Casting a Net in Google's Video Stream

By Ron Hendrickson - Casting and streaming and Google-ing, oh my. Sometimes the headlines write themselves. Google (NASDAQ:GOOG) ...

Speed freaks, rejoice: DOCSIS 3.1 just came another step closer to reality.
Speed freaks, rejoice: DOCSIS 3.1 just came another step closer to reality.

Casting and streaming and Google-ing, oh my. Sometimes the headlines write themselves.

Google (NASDAQ:GOOG), acting on the popularity of streaming media, has added a casting feature to its Fiber TV Box. While adding a feature to a set-top box might seem a little quaint today, this particular implementation is actually rather clever in that Google is unifying its own video and online content in the same place - their box. As we've noted before, this is important, and here's why.

Casting, a subset of streaming media, is largely the province of dongles and sticks, such as Amazon's Fire stick and Google's own Chromecast. These little adapters make a "dumb" TV smart so the user can get app-based things and Internet content. They plug into the TV's HDMI port and use WiFi to "cast" Internet content from a smartphone or tablet to the TV. Not only can you get Internet content on a dumb TV, but you can also cast content from the little screen to the big one.

The devices are both cheap and popular. Since Chromecast's introduction in July 2013, Google has sold well over 20 million of the things at $35 a pop, and other vendors have sold millions more.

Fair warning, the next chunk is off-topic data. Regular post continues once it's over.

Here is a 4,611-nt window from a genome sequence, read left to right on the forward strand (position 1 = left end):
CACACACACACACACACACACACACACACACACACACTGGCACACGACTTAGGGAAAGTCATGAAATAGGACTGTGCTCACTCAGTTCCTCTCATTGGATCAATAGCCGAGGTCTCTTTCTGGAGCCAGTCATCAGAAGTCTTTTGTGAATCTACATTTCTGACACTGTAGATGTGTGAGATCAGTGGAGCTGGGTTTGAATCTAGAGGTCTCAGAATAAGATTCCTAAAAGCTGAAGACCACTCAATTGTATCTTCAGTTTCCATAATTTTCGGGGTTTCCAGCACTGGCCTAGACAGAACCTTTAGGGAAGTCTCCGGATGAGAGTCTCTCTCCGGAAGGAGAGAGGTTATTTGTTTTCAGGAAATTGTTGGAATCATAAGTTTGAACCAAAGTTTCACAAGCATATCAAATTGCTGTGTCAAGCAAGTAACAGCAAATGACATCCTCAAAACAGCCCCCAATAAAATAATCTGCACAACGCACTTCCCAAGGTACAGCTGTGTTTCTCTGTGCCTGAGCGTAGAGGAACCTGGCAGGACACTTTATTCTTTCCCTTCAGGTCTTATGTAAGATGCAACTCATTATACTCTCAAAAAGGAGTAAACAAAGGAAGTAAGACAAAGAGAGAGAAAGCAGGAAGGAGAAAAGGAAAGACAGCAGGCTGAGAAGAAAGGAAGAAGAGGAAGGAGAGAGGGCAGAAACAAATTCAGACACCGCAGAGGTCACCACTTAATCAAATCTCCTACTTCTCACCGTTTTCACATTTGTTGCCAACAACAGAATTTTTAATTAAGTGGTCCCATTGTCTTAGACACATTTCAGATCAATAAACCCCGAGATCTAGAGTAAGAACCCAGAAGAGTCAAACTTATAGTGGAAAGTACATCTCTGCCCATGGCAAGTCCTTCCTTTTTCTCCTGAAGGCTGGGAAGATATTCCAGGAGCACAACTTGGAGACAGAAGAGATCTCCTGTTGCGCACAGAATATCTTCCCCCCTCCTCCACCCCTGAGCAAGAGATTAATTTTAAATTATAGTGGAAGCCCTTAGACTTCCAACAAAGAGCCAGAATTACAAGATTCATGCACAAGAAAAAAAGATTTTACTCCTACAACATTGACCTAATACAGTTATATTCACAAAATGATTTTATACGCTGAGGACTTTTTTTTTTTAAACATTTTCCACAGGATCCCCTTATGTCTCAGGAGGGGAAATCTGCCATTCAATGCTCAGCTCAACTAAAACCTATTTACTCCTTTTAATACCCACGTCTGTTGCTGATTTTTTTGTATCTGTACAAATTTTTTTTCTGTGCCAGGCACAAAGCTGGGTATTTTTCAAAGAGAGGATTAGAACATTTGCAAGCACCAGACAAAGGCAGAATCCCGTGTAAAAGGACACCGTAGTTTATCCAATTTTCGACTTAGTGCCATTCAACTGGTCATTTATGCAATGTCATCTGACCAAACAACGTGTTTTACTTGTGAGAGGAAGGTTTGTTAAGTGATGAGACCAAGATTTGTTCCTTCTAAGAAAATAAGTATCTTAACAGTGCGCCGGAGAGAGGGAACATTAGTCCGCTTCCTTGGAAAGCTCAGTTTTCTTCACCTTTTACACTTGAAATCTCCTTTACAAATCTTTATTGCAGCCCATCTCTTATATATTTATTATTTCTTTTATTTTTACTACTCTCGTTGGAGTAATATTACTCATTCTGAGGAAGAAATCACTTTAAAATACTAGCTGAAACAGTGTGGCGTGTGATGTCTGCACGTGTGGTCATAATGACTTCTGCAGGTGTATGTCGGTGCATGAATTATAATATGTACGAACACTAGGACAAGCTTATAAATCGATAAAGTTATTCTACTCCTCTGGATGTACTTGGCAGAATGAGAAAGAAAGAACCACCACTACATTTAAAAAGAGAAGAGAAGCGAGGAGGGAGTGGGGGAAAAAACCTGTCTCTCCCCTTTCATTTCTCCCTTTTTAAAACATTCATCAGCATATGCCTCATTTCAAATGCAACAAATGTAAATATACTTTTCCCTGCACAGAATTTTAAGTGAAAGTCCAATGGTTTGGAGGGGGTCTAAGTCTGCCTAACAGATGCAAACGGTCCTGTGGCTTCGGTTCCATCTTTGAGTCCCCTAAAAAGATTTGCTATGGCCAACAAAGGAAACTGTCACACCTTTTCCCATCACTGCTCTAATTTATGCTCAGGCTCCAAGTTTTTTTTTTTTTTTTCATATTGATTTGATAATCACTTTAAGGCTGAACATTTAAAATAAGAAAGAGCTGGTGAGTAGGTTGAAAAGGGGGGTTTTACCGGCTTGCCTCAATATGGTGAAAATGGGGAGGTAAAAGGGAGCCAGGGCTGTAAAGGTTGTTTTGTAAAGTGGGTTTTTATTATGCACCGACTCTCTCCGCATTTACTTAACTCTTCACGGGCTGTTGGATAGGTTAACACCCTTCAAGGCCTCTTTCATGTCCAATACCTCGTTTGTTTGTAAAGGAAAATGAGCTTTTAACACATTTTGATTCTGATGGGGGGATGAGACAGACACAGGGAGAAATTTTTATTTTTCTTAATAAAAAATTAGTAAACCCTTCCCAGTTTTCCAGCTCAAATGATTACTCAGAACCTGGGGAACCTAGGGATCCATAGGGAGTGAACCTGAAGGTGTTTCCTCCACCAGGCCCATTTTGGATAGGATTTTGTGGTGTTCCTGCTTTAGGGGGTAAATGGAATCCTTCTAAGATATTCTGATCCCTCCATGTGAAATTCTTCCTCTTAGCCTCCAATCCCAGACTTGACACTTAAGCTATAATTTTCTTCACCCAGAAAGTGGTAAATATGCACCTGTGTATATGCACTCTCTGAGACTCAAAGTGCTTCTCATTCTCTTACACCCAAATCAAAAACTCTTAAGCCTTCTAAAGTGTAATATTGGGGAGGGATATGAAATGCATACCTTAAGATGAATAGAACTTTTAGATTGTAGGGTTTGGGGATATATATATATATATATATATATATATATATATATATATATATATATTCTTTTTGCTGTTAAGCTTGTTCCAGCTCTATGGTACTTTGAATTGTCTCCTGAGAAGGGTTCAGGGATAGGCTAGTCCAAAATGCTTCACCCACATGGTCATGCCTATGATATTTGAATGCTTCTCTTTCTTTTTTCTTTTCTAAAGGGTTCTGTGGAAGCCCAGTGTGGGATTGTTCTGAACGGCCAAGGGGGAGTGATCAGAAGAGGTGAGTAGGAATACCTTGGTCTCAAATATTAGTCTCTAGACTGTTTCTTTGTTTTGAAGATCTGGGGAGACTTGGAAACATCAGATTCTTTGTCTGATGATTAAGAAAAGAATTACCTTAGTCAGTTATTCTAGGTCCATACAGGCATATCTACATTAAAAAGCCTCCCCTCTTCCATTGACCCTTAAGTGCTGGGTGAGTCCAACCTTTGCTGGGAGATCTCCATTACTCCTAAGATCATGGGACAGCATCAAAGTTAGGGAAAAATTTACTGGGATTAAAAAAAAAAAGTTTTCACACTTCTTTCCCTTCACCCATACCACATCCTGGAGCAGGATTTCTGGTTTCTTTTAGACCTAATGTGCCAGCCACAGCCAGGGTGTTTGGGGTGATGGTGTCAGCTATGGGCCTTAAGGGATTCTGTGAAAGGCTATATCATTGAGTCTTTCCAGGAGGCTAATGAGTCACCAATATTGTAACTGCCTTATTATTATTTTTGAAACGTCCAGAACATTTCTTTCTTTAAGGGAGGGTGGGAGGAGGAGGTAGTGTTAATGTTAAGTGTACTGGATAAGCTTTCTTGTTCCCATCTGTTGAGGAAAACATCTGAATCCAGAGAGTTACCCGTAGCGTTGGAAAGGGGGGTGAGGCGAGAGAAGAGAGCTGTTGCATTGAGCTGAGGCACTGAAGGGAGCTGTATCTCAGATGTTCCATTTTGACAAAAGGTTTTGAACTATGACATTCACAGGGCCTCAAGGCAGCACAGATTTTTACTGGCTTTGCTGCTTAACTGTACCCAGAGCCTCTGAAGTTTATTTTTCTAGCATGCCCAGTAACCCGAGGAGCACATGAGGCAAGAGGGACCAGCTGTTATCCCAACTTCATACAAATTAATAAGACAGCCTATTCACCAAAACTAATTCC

Add to that the increasing numbers of TV sets that are connected to the Internet in one way or another. According to the Leichtman Research Group, 65% of U.S. TV sets are online today, up from 56% last year. Connection methods include dongles, smart TVs, set-tops, gaming consoles, Blu-ray players, etc.

The upshot here is that a given consumer's video sources might be scattered all over hither and yon, across several different devices and interfaces, making for an awkward user experience. Recent surveys from Amdocs and CSG Systems both indicated that consumers want all their video available in one place, via one interface. Both surveys note that providing such a one-stop shop for video is a good way to reduce pay TV subscriber churn.

And that's just what Google has done by adding casting to its box. Google may not have a lot of pay TV subs, but it clearly wants to keep them.

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